- The Washington Times - Saturday, September 29, 2001

A federal task force is leaning toward recommending a plan that would gradually reopen Pennsylvania Avenue in front of the White House while maintaining increased security in the aftermath of the Sept. 11 terrorist attacks, congressional sources said.

The National Capital Planning Commission interagency task force is expected to release its recommendations Oct. 10.

The task force is considering recommendations that include extending the White House's perimeter by widening Pennsylvania Avenue and moving Lafayette Square farther from the executive mansion, erecting circular barriers along the street to slow traffic and building a tunnel for vehicles beneath the road, congressional sources said.

The sources gave no time frame for when the road would reopen, saying it could take years before it is fully open to all vehicular traffic, except trucks.

The task force's chairman, Richard L. Friedman, would not comment directly on whether the 1,600-foot stretch of road will be reopened, but said the group is looking at a "matrix of plans" that would minimize traffic disruptions.

"The reopening of Pennsylvania Avenue is more of a traffic issue than a visual issue," said Mr. Friedman, adding that he expects the task force to come up with a "reasonable compromise" that balances security with "good urban planning."

More than 29,000 vehicles traveled along the east-west street each day before President Clinton closed it in May 1995, a month after the Oklahoma City bombing.

Mr. Friedman said the Parsons Transportation Group is finishing its traffic-impact study and that when the task force makes public its recommendations in October there will be a "preferred list" of ideas for improving aesthetics and security in the federal enclave and not recommend ideas regarding just Pennsylvania Avenue.

As for Pennsylvania Avenue, Mr. Friedman said the task force is "interested in actually coming up with a solution that can be built with some certainty." He said that since the terrorists attacks, the task force which is also made up of representatives of the District, and the Interior and Defense departments, as well as the Secret Service has met twice.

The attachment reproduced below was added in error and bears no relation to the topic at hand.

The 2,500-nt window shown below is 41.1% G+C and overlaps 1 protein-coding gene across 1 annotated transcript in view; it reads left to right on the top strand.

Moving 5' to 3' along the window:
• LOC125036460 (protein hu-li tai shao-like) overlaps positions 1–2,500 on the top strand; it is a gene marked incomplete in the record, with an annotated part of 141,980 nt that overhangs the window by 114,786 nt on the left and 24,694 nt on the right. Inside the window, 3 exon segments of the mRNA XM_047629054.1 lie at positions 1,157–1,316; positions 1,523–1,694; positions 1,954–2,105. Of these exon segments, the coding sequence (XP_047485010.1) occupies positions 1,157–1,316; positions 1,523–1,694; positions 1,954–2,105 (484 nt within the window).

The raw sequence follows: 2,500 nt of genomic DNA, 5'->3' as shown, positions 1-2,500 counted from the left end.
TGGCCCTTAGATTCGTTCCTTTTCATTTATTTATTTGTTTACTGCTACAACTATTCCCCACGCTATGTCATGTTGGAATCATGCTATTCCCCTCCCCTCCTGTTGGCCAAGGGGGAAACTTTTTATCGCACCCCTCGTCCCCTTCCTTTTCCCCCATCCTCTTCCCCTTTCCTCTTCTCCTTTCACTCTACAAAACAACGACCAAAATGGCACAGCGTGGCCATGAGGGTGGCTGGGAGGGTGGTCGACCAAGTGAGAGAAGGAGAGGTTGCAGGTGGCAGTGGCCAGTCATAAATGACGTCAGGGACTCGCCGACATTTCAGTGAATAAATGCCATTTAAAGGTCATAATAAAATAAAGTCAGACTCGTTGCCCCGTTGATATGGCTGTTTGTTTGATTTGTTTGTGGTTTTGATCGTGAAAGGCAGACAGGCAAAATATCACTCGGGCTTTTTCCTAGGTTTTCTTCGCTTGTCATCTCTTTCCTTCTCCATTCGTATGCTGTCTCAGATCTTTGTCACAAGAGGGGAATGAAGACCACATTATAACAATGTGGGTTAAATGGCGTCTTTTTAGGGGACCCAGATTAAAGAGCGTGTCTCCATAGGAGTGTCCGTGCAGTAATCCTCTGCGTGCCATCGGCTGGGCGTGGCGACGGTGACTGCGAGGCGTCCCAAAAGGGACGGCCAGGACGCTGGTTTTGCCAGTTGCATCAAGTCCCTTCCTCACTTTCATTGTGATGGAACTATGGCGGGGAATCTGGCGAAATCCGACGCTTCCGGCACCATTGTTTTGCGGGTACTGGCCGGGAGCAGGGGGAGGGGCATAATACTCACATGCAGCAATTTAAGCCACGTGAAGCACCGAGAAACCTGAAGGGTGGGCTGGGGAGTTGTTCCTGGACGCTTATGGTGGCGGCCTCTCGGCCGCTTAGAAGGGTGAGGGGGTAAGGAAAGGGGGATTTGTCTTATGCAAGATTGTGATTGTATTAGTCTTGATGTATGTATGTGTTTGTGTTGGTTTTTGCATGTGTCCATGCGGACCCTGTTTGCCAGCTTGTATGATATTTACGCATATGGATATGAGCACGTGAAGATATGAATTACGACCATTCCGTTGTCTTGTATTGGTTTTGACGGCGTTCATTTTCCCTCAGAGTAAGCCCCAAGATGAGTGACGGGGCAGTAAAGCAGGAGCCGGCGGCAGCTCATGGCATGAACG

"I think the attacks have had the impact in increasing our resolve as a people that our way of life should be maintained," he said.

Secret Service spokesman Jim Mackin said his agency is willing to work with the task force to lessen the chance of "any potential threats we think exist."

"The closure of Pennsylvania Avenue was not intended to thwart such an attack such as those on the World Trade Center and the Pentagon," said Mr. Mackin. "However, the closure was necessary to mitigate the threat presented by a vehicle laden with explosives. In our opinion, that threat still exists and this may be seen as more credible by others following the attacks."

Many of the city's streets were closed just after the attacks; near the White House, E Street between 15th and 17th streets NW remains closed.

Former House Speaker Newt Gingrich, Georgia Republican, recently said Pennsylvania Avenue should be reopened, based on a Rand Corp. report. To resume traffic flow, the report calls for building a semicircular bend in the road to extend the White House's perimeter and a pedestrian bridge low enough to prevent trucks from passing.

Congressional sources said parts of the Rand plan will be included in the task force's recommendations.

"The day the president reopens Pennsylvania Avenue will be one for a victory over the terrorists," said Mr. Gingrich, adding that "having [the road closed] would not have done anything to stop an airplane from hitting the White House."

Rep. Constance A. Morella, Maryland Republican and chairman of the House Government Reform subcommittee on the District, said she hopes Pennsylvania Avenue remains a priority and the Rand study is used as a model to reopen the road.

Rep. James P. Moran, Virginia Democrat, and D.C. Delegate Eleanor Holmes Norton, a Democrat and the District's nonvoting member of Congress, said the Sept. 11 attacks have made reopening Pennsylvania Avenue less of a priority.

Mr. Moran, an outspoken critic of the road's closure, said he had his staff take the issue to his congressional Web site the day of the attacks and stressed the road should only be opened "as soon as we have sufficient security measures in place."

Mrs. Norton said momentum for reopening the road is lost, noting that a resolution calling for the road to open is stalled in the House.

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